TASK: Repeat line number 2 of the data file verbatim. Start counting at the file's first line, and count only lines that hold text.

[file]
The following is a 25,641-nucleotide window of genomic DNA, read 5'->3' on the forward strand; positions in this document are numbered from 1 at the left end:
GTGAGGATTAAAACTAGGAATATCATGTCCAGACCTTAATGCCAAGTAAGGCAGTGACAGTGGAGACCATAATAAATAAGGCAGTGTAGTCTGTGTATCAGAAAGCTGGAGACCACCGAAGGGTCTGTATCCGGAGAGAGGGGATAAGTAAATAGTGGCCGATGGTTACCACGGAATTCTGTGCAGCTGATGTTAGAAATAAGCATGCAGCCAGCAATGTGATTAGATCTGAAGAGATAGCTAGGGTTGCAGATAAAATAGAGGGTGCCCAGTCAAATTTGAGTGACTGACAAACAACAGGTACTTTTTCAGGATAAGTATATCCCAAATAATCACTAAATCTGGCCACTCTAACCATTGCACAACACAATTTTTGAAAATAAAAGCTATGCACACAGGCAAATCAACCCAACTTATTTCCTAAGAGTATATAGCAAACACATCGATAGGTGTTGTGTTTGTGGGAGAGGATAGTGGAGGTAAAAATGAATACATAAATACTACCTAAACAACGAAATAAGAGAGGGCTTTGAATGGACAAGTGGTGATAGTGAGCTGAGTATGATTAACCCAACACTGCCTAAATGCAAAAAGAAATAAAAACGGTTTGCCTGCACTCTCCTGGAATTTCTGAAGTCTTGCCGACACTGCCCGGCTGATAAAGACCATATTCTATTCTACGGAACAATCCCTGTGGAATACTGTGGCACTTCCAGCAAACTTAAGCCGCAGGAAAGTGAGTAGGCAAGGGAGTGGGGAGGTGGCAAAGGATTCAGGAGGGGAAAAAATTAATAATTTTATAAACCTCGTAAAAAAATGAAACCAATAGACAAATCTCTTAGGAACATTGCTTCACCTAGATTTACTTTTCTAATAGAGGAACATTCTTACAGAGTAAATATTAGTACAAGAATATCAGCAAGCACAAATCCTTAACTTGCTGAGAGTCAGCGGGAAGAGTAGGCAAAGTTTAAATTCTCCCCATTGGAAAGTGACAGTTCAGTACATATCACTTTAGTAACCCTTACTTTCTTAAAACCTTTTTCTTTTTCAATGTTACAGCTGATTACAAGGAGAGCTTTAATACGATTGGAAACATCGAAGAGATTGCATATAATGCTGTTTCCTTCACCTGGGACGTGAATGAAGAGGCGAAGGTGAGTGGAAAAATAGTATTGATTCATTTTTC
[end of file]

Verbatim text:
GTGAGGATTAAAACTAGGAATATCATGTCCAGACCTTAATGCCAAGTAAGGCAGTGACAGTGGAGACCATAATAAATAAGGCAGTGTAGTCTGTGTATCAGAAAGCTGGAGACCACCGAAGGGTCTGTATCCGGAGAGAGGGGATAAGTAAATAGTGGCCGATGGTTACCACGGAATTCTGTGCAGCTGATGTTAGAAATAAGCATGCAGCCAGCAATGTGATTAGATCTGAAGAGATAGCTAGGGTTGCAGATAAAATAGAGGGTGCCCAGTCAAATTTGAGTGACTGACAAACAACAGGTACTTTTTCAGGATAAGTATATCCCAAATAATCACTAAATCTGGCCACTCTAACCATTGCACAACACAATTTTTGAAAATAAAAGCTATGCACACAGGCAAATCAACCCAACTTATTTCCTAAGAGTATATAGCAAACACATCGATAGGTGTTGTGTTTGTGGGAGAGGATAGTGGAGGTAAAAATGAATACATAAATACTACCTAAACAACGAAATAAGAGAGGGCTTTGAATGGACAAGTGGTGATAGTGAGCTGAGTATGATTAACCCAACACTGCCTAAATGCAAAAAGAAATAAAAACGGTTTGCCTGCACTCTCCTGGAATTTCTGAAGTCTTGCCGACACTGCCCGGCTGATAAAGACCATATTCTATTCTACGGAACAATCCCTGTGGAATACTGTGGCACTTCCAGCAAACTTAAGCCGCAGGAAAGTGAGTAGGCAAGGGAGTGGGGAGGTGGCAAAGGATTCAGGAGGGGAAAAAATTAATAATTTTATAAACCTCGTAAAAAAATGAAACCAATAGACAAATCTCTTAGGAACATTGCTTCACCTAGATTTACTTTTCTAATAGAGGAACATTCTTACAGAGTAAATATTAGTACAAGAATATCAGCAAGCACAAATCCTTAACTTGCTGAGAGTCAGCGGGAAGAGTAGGCAAAGTTTAAATTCTCCCCATTGGAAAGTGACAGTTCAGTACATATCACTTTAGTAACCCTTACTTTCTTAAAACCTTTTTCTTTTTCAATGTTACAGCTGATTACAAGGAGAGCTTTAATACGATTGGAAACATCGAAGAGATTGCATATAATGCTGTTTCCTTCACCTGGGACGTGAATGAAGAGGCGAAGGTGAGTGGAAAAATAGTATTGATTCATTTTTC